It’s natural for a parent to want to wrap her child in protective bubble wrap and keep him safe from all the challenges that life can present. Of course, you know that you can’t really do that. However, you can help prepare your teen for future challenges, enabling him with confidence and knowledge to help him face and overcome difficulties and problems that might come his way.
Help your teen face future challenges by helping him build his self-esteem. According to the KidsHealth website, your teen’s healthy self-esteem is his own protective body armor against all the challenges the real world can toss in his direction. If your teen’s self-esteem suffers, he might not have the confidence to face challenges in the future. You can help him build his self-esteem by being a good role model, being optimistic and praising his efforts not just his successes. You should also use positive reinforcement to encourage your teen to do the right thing. For example, if he has his eye on a new electronic device, you might tell him that if he turns in all his assignments on time for the rest of the school year, he can have it.
Teach your teen to have good values and to commit to those values, advises Richard Weissbourd, a family and child psychologist at Harvard University. For example, when you teach your teen to live a fair, honest and committed lifestyle, you are making it possible for her to appropriately face life’s future challenges. This way, when she goes out into the workforce, she will likely strive to get ahead, but her commitment to her values will help her avoid making poor choices and decisions that might involve lying, cheating and or even stealing to reach a goal.
Talk to your teen about how her current choices can affect the challenges she might face in the future. For example, explain that she can avoid future challenges, such as monetary problems, if she commits to making good grades while in high school and college so that she can get a good job that pays well. Additionally, you can explain that a decision to study and focus on her schoolwork can eliminate the future challenge of getting into a preferred college.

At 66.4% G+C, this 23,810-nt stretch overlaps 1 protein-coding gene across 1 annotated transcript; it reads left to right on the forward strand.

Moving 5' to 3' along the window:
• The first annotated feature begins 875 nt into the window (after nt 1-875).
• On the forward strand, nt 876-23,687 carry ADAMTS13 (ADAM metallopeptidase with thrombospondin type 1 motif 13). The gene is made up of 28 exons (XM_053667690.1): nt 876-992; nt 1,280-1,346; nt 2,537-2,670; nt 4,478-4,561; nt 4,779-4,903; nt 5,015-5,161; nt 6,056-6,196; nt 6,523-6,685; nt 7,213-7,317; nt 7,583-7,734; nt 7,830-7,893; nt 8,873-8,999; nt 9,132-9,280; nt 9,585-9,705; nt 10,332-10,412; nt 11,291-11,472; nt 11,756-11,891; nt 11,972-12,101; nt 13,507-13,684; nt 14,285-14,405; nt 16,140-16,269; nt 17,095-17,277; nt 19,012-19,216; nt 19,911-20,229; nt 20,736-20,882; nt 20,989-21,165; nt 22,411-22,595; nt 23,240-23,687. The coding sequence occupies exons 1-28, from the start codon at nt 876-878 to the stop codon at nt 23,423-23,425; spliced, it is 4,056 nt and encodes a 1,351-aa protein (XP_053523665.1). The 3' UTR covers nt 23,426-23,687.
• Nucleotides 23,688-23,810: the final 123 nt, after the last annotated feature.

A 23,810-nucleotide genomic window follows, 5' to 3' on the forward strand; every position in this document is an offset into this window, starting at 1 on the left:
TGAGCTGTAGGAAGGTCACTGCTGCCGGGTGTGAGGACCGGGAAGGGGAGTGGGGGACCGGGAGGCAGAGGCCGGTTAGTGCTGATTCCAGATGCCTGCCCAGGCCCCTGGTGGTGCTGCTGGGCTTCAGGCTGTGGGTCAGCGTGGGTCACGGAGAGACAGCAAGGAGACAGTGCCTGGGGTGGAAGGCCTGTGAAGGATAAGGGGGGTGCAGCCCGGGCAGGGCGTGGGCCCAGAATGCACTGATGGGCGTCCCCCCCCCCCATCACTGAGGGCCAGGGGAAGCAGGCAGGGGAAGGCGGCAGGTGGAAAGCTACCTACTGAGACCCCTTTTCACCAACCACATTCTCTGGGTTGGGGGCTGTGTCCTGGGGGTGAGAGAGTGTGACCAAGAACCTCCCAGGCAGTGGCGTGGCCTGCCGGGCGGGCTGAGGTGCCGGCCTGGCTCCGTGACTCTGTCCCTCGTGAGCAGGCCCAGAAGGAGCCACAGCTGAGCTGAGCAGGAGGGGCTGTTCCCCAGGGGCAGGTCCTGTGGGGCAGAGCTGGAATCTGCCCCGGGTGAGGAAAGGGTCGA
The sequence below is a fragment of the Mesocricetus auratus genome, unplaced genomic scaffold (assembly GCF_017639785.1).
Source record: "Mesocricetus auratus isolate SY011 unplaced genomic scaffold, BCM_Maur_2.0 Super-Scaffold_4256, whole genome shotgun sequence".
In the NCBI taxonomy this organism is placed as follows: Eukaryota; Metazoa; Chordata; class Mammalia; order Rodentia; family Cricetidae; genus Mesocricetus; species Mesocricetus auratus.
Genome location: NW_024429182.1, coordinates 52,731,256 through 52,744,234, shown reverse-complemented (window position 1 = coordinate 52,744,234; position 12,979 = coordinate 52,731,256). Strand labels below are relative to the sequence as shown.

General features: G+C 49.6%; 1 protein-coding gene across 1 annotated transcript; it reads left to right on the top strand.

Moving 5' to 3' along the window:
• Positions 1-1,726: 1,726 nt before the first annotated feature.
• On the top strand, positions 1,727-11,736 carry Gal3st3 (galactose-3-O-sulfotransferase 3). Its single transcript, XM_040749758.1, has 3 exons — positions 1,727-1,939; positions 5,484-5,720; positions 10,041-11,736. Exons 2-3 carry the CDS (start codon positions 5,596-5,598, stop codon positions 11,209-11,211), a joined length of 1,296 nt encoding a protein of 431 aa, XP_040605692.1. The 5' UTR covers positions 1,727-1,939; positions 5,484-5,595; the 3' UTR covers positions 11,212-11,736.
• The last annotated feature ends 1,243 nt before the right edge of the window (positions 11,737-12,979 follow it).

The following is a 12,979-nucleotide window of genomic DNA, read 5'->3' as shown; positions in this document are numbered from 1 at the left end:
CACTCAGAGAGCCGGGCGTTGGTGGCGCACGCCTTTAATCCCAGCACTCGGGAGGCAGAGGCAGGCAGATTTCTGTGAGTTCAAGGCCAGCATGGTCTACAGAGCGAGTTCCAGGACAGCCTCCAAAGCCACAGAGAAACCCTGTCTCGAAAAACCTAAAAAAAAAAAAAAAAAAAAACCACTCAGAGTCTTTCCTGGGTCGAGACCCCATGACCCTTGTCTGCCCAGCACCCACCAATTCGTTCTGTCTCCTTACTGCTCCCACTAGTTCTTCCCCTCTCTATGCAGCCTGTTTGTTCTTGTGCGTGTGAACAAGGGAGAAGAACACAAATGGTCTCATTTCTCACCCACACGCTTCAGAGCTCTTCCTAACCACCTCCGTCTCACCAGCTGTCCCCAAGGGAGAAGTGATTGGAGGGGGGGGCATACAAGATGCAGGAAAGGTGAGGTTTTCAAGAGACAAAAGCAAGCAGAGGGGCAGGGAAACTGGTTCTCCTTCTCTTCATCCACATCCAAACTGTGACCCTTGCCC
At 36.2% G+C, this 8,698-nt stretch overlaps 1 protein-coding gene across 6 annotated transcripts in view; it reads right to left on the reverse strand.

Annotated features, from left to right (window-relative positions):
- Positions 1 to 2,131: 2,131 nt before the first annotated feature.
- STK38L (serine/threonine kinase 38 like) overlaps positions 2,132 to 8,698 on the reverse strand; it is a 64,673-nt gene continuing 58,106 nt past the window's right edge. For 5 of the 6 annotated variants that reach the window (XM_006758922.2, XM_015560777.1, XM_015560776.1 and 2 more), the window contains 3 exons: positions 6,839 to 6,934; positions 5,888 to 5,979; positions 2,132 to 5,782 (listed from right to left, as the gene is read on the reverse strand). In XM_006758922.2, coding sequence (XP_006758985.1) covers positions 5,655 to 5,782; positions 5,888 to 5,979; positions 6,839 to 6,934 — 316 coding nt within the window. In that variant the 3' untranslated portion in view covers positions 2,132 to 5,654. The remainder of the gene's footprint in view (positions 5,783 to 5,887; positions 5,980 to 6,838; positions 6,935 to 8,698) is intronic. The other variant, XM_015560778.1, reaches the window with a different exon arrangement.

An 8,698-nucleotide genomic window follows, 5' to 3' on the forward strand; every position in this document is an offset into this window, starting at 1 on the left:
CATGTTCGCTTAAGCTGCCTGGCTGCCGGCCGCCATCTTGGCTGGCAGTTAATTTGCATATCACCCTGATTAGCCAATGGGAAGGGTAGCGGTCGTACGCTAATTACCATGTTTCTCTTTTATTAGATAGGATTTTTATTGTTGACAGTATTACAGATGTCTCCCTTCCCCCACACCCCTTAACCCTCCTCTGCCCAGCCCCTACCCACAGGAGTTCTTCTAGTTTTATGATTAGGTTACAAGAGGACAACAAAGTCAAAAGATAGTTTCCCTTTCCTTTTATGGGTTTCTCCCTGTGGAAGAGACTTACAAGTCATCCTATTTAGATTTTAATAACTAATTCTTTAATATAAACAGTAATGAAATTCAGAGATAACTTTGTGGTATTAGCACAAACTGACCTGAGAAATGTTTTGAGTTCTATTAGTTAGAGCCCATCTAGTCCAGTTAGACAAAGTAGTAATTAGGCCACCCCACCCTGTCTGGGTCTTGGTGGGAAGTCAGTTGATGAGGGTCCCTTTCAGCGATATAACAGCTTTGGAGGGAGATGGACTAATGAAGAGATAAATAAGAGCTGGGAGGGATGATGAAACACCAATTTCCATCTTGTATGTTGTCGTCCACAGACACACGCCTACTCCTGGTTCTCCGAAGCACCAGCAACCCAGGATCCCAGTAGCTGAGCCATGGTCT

Discuss the future with your teen. You might think he knows what he wants to do and you might have ideas about what you want him to do, but if you don’t actually talk to him about it, you’re not helping him prepare for the challenges that lie ahead. For example, if your teen really wants a career as a professional athlete -- and you want him to have a career as a professional athlete -- you still need to discuss alternative plans in case he doesn't get that football scholarship, or an injury prevents him from pursuing his dream. Your teen might not have the life experience to know that things don't always go as planned, so as a parent, you need to encourage him to reach his goals, but at the same time help him understand that sometimes life can throw you a curve ball, so you need to keep your mind and options open.